By Charlotte Bronte
Taken from "The Professor", written in 1845-46,
published in 1857.
Notice the similarity in characters to the novel "Jane Eyre".
"Set me as a seal upon thine heart,
As a seal upon thine arm:
For love is strong as death;
Jealousy is cruel as the grave:
The coals thereof are coals of fire,
Which hath a most vehement flame."
~ The Song of Solomon 8:6 ~
gave, at first, attention close;
Then interest warm ensued;
From interest, as improvement rose,
'Obedience was no effort soon,
And labour was no pain;
If tired, a word, a glance alone
Would give me strength again.
'From others of the studious band
Ere long he singled me,
But only by more close demand
And sterner urgency.
'The task he from another took,
From me he did reject;
He would no omission brook
And suffer no defect.
'If my companions went astray,
He scarce their wanderings blamed.
If I but faltered in the way
His anger fiercely flamed.
When sickness stayed awhile my course,
He seemed impatient still
Because his pupil's flagging force
Could not obey his will.
One day when summoned to the bed
Where pain and I did strive
I heard him, as he bent his head,
say, "God, she must revive!"
I felt his hand, with gentle stress,
A moment laid on mine,
And wished to mark my consciousness
By some responsive sign.
But powerless then to speak or move
I only felt within
The sense of hope, the strength of love
Their healing work begin.
And as he from the room withdrew,
My heart his steps pursued;
I longed to prove, by efforts new,
My speechless gratitude.
When once again I took my place,
Long vacant, in the class,
Th' unfrequent smile across his face,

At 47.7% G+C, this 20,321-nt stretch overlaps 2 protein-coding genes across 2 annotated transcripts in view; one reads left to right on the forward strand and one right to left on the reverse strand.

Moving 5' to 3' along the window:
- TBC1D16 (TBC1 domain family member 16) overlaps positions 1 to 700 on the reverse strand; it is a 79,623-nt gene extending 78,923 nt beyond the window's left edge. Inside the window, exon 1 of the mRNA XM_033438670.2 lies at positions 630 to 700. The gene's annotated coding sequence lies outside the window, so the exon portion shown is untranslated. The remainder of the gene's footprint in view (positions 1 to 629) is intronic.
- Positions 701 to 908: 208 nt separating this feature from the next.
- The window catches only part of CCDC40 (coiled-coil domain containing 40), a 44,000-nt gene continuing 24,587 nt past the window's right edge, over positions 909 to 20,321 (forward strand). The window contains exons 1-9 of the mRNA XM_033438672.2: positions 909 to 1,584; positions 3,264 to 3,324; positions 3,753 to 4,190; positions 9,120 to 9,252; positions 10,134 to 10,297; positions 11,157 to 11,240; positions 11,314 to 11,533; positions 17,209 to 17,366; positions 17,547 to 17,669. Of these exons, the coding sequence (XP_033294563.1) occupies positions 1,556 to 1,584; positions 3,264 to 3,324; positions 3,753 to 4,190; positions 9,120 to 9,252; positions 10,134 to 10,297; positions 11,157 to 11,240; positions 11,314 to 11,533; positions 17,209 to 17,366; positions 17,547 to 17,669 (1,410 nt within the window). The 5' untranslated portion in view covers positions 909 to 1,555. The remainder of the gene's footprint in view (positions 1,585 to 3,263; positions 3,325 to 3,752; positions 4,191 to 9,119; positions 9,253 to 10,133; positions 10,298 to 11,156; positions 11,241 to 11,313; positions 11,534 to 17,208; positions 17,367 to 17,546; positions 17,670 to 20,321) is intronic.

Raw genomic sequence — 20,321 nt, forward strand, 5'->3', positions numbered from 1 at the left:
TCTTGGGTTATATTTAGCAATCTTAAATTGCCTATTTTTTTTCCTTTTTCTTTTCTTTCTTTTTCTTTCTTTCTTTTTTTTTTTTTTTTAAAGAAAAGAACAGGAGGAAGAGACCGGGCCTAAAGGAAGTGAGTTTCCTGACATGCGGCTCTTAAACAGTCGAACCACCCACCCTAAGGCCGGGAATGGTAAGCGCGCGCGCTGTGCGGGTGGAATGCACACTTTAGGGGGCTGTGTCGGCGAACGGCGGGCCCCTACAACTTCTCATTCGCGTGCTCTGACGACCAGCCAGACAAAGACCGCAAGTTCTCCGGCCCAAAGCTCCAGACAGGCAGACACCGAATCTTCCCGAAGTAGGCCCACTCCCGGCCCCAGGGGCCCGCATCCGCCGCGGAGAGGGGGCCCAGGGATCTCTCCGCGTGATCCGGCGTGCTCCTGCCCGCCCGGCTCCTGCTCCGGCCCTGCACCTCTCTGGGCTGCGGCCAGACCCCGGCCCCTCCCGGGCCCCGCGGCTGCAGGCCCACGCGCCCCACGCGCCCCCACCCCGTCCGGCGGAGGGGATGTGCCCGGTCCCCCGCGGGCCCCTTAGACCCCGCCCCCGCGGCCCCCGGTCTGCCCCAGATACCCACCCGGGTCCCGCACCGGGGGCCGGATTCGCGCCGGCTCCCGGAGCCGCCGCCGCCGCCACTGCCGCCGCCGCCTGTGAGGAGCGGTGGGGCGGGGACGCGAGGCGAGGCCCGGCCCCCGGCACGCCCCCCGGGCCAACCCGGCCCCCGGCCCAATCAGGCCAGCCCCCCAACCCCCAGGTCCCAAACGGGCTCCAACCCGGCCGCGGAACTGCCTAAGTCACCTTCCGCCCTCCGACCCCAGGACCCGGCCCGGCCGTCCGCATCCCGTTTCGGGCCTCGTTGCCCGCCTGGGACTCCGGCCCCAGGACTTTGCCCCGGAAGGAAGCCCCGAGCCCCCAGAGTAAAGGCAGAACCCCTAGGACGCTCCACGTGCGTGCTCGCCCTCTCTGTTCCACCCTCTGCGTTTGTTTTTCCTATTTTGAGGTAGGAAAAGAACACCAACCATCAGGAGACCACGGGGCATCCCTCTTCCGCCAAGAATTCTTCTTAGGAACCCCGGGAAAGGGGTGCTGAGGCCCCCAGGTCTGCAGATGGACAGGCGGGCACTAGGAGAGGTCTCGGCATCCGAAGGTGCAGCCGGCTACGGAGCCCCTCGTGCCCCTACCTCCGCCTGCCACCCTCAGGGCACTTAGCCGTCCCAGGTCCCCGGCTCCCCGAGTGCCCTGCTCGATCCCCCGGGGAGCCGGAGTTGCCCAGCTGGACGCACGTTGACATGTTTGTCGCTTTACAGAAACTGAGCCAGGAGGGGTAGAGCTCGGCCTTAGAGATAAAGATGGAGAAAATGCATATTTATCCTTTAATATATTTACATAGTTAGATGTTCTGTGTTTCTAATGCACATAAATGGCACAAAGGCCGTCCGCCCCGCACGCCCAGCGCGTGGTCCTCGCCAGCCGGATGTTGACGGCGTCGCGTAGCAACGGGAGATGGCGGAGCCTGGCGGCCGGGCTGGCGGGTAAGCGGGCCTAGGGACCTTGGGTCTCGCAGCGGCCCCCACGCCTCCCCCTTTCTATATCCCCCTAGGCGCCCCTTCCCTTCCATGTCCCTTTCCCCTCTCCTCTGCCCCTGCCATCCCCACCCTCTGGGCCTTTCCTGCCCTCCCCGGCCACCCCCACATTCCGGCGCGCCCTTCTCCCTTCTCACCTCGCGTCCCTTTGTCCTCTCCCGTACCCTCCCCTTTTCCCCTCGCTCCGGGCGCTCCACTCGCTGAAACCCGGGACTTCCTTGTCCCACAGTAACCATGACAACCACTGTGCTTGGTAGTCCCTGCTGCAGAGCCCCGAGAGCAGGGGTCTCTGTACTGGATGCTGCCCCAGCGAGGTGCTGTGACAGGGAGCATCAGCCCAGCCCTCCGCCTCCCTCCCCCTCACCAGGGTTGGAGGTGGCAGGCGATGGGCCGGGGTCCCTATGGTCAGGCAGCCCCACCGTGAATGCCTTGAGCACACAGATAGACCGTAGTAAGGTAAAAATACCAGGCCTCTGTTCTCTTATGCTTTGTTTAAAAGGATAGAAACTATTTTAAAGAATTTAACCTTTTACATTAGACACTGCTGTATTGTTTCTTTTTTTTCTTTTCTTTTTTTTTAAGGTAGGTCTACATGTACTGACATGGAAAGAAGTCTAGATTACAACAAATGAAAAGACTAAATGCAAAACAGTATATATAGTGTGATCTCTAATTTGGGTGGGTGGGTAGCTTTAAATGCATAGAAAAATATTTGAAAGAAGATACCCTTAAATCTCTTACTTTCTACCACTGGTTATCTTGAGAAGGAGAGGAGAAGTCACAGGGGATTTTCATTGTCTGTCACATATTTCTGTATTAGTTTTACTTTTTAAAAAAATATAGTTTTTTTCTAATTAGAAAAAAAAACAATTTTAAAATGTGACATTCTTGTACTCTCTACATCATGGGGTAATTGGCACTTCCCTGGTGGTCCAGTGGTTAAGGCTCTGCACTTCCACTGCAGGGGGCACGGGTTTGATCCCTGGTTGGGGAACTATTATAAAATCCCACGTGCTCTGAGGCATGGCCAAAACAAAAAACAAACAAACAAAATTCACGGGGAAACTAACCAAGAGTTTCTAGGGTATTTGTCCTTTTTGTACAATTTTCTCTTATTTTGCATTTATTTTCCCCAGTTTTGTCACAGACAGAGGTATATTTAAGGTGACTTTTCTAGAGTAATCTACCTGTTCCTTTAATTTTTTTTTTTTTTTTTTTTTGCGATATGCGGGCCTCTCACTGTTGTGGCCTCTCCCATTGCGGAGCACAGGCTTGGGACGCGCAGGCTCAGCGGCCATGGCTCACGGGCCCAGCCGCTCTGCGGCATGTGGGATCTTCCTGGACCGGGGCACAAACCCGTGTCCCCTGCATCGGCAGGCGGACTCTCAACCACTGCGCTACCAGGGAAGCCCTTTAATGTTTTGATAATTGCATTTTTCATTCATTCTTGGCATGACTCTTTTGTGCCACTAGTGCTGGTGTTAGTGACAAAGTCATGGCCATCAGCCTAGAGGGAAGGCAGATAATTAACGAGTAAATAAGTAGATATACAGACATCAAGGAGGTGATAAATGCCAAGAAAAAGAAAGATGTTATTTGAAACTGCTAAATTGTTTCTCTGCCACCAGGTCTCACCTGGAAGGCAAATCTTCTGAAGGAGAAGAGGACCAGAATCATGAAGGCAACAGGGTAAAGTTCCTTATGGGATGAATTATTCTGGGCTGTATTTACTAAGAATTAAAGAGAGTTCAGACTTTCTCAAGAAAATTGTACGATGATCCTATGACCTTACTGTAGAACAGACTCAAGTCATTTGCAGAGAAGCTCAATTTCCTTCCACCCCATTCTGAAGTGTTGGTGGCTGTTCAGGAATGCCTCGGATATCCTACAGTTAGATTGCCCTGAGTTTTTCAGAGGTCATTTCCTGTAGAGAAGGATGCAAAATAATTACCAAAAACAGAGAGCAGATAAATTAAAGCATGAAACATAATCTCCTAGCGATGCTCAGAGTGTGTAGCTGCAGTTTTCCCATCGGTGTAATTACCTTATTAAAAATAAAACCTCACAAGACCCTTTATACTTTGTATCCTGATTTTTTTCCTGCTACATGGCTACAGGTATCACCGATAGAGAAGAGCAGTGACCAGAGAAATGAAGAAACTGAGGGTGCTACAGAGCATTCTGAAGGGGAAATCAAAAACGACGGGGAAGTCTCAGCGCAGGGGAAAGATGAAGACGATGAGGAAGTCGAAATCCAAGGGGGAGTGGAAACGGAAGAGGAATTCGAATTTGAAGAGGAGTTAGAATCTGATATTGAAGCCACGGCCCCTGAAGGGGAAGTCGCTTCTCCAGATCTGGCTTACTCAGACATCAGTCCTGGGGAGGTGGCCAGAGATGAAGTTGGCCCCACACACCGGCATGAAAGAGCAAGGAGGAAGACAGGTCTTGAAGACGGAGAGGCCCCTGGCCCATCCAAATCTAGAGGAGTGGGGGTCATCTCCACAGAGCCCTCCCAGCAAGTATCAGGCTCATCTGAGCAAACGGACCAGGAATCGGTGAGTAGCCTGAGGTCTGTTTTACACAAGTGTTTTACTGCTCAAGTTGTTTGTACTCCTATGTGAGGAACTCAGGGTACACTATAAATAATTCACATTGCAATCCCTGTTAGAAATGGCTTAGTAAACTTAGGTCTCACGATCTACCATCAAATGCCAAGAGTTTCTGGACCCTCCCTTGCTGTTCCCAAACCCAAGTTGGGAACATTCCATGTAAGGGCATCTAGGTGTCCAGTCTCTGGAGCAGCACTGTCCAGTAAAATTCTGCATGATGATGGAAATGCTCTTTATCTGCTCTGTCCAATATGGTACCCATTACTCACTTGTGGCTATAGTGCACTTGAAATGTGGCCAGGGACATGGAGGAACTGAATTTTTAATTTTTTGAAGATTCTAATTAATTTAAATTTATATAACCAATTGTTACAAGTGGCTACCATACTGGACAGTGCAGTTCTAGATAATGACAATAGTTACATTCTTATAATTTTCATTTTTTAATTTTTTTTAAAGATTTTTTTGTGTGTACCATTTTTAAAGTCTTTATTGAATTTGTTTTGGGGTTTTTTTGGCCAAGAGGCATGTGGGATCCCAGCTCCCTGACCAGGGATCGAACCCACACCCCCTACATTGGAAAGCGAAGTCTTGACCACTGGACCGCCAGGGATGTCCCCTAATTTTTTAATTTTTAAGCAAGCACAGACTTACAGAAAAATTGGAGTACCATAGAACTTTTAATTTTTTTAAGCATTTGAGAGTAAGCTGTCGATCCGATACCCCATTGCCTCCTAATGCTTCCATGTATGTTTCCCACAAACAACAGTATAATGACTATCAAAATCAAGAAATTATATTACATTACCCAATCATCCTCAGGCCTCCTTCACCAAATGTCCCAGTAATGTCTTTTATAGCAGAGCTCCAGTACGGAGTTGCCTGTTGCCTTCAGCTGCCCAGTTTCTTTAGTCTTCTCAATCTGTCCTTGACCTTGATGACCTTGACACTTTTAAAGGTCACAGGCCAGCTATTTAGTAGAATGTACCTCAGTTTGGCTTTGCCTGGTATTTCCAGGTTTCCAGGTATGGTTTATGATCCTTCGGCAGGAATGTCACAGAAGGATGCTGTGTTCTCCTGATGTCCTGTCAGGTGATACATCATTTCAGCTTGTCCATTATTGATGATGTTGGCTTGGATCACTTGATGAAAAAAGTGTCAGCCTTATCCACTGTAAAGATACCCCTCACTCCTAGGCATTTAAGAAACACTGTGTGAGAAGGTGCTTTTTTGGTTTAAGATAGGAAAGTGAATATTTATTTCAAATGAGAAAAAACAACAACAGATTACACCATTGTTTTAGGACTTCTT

Did for one moment pass.
The lessons done, the signal made
Of glad release and play,
He, as he passed, an instant stayed
One kindly word to say.
'Jane, till to-morrow you are free
From tedious task and rule;
This afternoon I must not see
That yet pale face in school.
"Seek in the garden shades a seat,
Far from the playground din;
The sun is warm, the air is sweet:
Stay till I call you in."
A long and pleasant afternoon
I passed in those green bowers,
All silent, tranquil, and alone
With birds, and bees, and flowers.
Yet when my master's voice I heard
Call, from the window, "Jane!"
I entered, joyful, at the word,
The busy house again.
He, in the hall, paced up and down;
He paused as I passed by;
His forehead stern relaxed its frown;
He raised his deep-set eye.
"Not quite so pale," he murmured low;
"Now, Jane, go rest awhile."
And as I smiled, his smoothened brow
Returned as glad a smile.
My perfect health restored, he took
His mien austere again,
And, as before, he would not brook
The slightest fault from Jane.
The longest task, the hardest theme,
Fell to my share as erst,
And still I toiled to place my name
In every study first.
He yet begrudged and stinted praise;
But I had learnt to read
The secret meaning of his face,
And that was my best meed.
Even when his hasty temper spoke
In tones that sorrow stirred
My grief was lulled as soon as woke
By some relenting word.
And when he lent some precious book,
Or gave some fragrant flower,
I did not quail to envy's look,
Upheld by pleasure's power.
At last our school ranks took their ground:
The hard-fought field I won;
The prize, a laurel-wreath, was bound
My throbbing forehead on.
Low at my master's knee I bent,
The offered crown to meet;
Its green leaves through my temples sent
A thrill as wild as sweet.
The strong pulse of ambition struck
In every vein I owned;
At the same instant bleeding broke
A secret, inward wound.
The hour of triumph was to me
The hour of sorrow sore;
A day hence I must cross the sea,
Ne'er to recross it more.
An hour hence, in my master's room,
I with him sat alone,
And told him what a dreary gloom
O'er joy had parting thrown.
He little said; the time was brief,
The ship was soon to sail,
And while I sobbed in bitter grief,
My master but looked pale.
They called in haste; he bade me go,
Then snatched me back again;
He held me fast and murmured low,
"Why will they part us, Jane?"
"Were you not happy in my care?
Did I not faithful prove?
Will others to my darling bear
As true, as deep a love?
"O God, watch o'er my foster child
O guard her gentle head!
When winds are high and tempests wild,
Protection round her spread.
"They call again; leave, then, my breast;
Quit thy true shelter, Jane;
But when deceived, repulsed opprest,
Come home to me again."